We do not find the matter so clear-cut. Despite the skimpy record, we conclude that a reasonable trier-of-fact might find, depending on the nuances of the testimony, that at the time these transactions were undertaken and finalized, Dorsey was or had been engaged in a "criminal scheme, criminal trick or criminal device" to induce plaintiff to part with the titles to Granite, the vehicles to the two buyers, and ultimately, of course, the money to himself. This likelihood could be reinforced by anticipated testimony from Ternay that Dorsey was "remitting funds from other loans later and later," probably juggling his trust fund obligations and finally running out of funds in the course of an ongoing criminal enterprise. At the least, this potential scenario, if proven, would be sufficient to create a factual question as to Dorsey's intent to steal from Lilliston, at the time these transactions originated. Also, obviously Dorsey's scheme, criminal or otherwise, succeeded, no matter what the timing, because he obtained the money and Lilliston lost the cars and the titles.

This scenario establishes in our mind a prima facie case that Dorsey's scheme, trick or device could have induced Lilliston to part with the titles and the cars. If Universal contends that the failure to remit was a spontaneous after-thought by Dorsey, perhaps a result of a swift and unexpected economic demise, unrelated to the initial transactions, and not a criminal scheme, trick or device, this would be a matter of a factual rebuttal to the prima facie claim, which Universal must establish at trial. We also recognize that the dealer's inventory insurance policy in this context is intended to protect the dealer's inventory from fraudulent criminal predators, not to guarantee the credit of the dealer's customers or business associates. See Mitchell Buick & Oldsmobile Sales, Inc. v. National Dealer Services Inc., 138 Ill. App.3d 574, 577, 485 N.E.2d 1281, 1283 (1985) (under "False Pretense (Broad Form Trick and Device)" insuring agreement coverage was available where insured dealer defrauded by a series of bad checks returned for lack of sufficient funds because this was not an extension of credit).

Proof of intent is difficult, subjective and always a matter of inference. We conclude on this record that the motion judge put too much stress on a requirement that plaintiff must prove so precisely and objectively a contemporaneous "criminal intent" when the title and the cars actually were transferred in order to permit the case to go to a jury. The irregularity of these transactions and the history of delayed payments on earlier similar transactions are sufficient, if proved, to present a factual question on the criminal fraud coverage issue. A summary judgment motion should not ordinarily be granted when an action or defense requires determination of a state of mind or intent, such as claims of waiver, bad faith, fraud or duress. See Shebar v. Sanyo Bus. Sys. Corp., 111 N.J. 276, 291 (1988); Pressler, Current N.J. Court Rules, comment on R. 4:46-2 (2000). The matter before us is not so "one-sided" as to establish an absence of coverage as a matter of law. Brill v. Guardian Life Ins. Co. of Am., 142 N.J. 520, 536 (1995).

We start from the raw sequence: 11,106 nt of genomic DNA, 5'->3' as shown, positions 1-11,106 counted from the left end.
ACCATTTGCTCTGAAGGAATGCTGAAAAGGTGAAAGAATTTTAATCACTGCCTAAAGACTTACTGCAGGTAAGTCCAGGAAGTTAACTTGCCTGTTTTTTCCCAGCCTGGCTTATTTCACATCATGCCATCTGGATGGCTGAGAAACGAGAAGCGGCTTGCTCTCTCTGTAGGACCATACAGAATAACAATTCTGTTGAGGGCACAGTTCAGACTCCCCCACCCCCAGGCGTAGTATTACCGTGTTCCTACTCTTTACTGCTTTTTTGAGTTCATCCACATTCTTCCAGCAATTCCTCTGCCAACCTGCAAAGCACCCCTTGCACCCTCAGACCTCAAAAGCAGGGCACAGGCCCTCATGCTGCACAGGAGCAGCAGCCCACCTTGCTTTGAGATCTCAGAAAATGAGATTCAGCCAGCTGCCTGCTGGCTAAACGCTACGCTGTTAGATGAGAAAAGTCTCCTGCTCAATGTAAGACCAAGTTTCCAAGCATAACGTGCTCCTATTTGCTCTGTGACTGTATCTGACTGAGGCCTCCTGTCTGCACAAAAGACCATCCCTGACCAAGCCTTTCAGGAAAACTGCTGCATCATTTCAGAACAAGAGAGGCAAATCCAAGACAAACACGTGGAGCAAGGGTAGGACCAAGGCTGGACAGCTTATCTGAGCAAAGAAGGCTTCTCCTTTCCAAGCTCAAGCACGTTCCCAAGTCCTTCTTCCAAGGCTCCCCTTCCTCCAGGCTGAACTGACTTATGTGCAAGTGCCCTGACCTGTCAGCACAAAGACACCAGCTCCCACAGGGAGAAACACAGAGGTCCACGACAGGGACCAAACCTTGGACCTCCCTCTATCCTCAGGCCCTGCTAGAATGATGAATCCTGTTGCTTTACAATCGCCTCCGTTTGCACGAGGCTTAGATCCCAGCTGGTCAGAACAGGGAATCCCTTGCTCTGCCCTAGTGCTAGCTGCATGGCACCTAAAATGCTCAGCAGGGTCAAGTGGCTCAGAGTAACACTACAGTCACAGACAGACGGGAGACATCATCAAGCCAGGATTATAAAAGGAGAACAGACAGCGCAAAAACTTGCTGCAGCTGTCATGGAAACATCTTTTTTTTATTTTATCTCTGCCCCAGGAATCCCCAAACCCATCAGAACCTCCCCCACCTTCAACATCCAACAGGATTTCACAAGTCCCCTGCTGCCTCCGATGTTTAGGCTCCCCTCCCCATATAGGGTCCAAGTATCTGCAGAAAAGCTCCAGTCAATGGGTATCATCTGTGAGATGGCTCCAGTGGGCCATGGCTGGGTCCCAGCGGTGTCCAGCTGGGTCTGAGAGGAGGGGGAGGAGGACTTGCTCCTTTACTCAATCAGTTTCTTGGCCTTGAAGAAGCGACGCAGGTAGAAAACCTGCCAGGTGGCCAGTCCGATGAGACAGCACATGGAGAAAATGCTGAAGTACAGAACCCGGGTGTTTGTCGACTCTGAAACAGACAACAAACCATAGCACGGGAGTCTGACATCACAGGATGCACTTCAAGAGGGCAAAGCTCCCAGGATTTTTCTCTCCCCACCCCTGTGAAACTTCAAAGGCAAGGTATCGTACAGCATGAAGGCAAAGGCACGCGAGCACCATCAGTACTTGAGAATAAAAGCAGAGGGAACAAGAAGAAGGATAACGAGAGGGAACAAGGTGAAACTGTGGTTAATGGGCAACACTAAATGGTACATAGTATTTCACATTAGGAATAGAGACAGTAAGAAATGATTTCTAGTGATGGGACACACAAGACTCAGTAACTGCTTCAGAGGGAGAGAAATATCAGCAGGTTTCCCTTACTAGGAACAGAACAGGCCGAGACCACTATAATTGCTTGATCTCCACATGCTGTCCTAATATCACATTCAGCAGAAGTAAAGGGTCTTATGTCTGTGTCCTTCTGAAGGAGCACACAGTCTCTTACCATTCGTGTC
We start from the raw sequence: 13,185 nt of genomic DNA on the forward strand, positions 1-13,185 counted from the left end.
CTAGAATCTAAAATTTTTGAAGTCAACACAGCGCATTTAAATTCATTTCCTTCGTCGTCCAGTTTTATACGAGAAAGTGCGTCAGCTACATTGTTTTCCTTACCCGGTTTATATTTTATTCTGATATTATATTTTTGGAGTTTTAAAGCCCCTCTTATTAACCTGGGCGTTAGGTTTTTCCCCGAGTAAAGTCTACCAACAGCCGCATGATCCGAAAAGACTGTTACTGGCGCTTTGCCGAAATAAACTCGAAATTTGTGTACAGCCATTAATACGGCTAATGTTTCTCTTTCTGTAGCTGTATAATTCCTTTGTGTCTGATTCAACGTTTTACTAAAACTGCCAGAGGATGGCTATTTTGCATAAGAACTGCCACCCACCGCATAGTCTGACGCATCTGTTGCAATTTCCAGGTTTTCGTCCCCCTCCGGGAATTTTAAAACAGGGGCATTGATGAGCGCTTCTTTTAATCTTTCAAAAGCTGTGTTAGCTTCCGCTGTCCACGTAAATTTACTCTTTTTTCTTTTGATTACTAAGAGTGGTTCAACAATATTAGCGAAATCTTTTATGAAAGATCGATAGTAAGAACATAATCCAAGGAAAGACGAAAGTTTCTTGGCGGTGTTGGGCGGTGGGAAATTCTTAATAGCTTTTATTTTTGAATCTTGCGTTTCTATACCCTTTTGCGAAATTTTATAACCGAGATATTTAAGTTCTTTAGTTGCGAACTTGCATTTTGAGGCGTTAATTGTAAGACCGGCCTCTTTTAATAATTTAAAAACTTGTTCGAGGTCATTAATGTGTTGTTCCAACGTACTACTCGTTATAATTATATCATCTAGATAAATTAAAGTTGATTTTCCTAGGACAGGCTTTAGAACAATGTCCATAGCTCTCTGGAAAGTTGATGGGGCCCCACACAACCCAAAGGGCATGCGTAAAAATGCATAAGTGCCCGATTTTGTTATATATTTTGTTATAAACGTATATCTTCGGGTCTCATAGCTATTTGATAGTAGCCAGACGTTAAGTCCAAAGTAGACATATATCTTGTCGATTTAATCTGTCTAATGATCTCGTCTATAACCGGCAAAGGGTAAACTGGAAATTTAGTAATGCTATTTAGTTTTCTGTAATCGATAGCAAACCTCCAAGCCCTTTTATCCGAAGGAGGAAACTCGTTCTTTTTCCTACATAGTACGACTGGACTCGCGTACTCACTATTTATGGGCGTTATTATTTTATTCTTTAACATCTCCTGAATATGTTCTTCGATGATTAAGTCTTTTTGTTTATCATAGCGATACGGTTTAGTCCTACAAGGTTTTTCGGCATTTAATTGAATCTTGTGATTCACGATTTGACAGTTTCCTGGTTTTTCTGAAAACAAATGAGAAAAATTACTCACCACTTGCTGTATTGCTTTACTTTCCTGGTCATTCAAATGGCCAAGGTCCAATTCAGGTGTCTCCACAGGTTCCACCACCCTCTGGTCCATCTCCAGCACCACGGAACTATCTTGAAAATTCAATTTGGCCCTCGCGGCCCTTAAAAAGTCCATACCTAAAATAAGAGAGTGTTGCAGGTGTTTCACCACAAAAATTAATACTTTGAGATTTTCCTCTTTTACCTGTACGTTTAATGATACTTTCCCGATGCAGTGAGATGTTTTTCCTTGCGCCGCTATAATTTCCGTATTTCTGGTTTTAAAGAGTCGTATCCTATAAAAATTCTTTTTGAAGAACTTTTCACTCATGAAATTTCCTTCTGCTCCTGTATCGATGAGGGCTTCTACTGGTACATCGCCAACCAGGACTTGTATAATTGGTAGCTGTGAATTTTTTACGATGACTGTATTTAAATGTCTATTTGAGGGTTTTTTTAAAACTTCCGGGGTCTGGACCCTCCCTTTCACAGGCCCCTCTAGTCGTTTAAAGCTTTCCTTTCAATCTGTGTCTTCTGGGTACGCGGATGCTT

Research by counsel and this court discloses no reported cases in any jurisdiction on this particular extended theft coverage clause (1)(d) in this context. Thus, we resort to general principles. As Justice Pollock said in Longobardi v. Chubb Ins. Co. of N.J., 121 N.J. 530, 537 (1990):

We begin with an overview of the fundamental rules for interpreting insurance policies. As contracts of adhesion, such policies are subject to special rules of interpretation. Meier v. New Jersey Life Ins. Co., 101 N.J. 597, 611, 503 A.2d 862 (1986). Thus, we have said that "policies should be construed liberally in [the insured's] favor to the end that coverage is afforded 'to the full extent that any fair interpretation will allow.'" Kievit v. Loyal Protective Life Ins. Co., 34 N.J. 475, 482, 170 A.2d 22 (1961) (quoting Danek v. Hommer, 28 N.J. Super. 68, 76, 100 A.2d 198 (App. Div. 1953), aff'd, 15 N.J. 573, 105 A.2d 677 (1954)). Notwithstanding that premise, the words of an insurance policy should be given their ordinary meaning, and in the absence of an ambiguity, a court should not engage in a strained construction to support the imposition of liability. Brynildsen v. Ambassador Ins. Co., 113 N.J. Super. 514, 518, 274 A.2d 327 (Law Div. 1971); see also Weedo v. Stone-E-Brick, Inc., 81 N.J. 233, 247, 405 A.2d 788 (1979) (ambiguity genuine if "phrasing of the policy is so confusing that the average policyholder cannot make out the boundaries of coverage"). Although courts should construe insurance policies in favor of the insured, they "should not write for the insured a better policy of insurance than the one purchased." Walker Rogge, Inc. v. Chelsea Title & Guar. Co., 116 N.J. 517, 529, 562 A.2d 208 (1989).

Under these principles, we cannot preclude plaintiff by summary judgment from attempting to establish before the trier-of-fact that Dorsey by criminal scheme, trick or device induced Lilliston to part with the titles and the cars, and to steal its money. Any ambiguities or lack of clarity in the insurance contract, or in its application to particular circumstances, must be resolved against the insurance carrier and in accordance with the reasonable expectations of the insured. Sparks v. St. Paul Ins. Co., 100 N.J. 325, 336 (1985). Of course, the risk of "interpretative doubts" is, in a particular circumstance, placed on the insurer and for sound economic reasons. See Salem Group v. Oliver, 248 N.J. Super. 265, 273 (App. Div. 1991), aff'd o.b., 128 N.J. 1, 4 (1992). This principle is exemplified by Rudolph v. Home Indem. Co., 138 N.J. Super. 125, 136 (Law Div. 1975), where the court afforded coverage for "theft or larceny" under the family comprehensive policy where the vehicle and title had been obtained by use of a forged certified bank check. See also Modern Sounds & Sys. v. Federated Mut. Ins. Co., 200 Neb. 46, 52, 262 N.W.2d 183, 187 (1978) ("We hold that in an automobile insurance policy providing coverage against theft, in which the term is not defined, the term 'theft' will be construed broadly to include a loss caused by any unlawful or wrongful taking of the insured vehicle with criminal intent.").

We specifically note that in this circumstance we do not pass on the efficacy of any exclusions in the plaintiff-dealer's policy.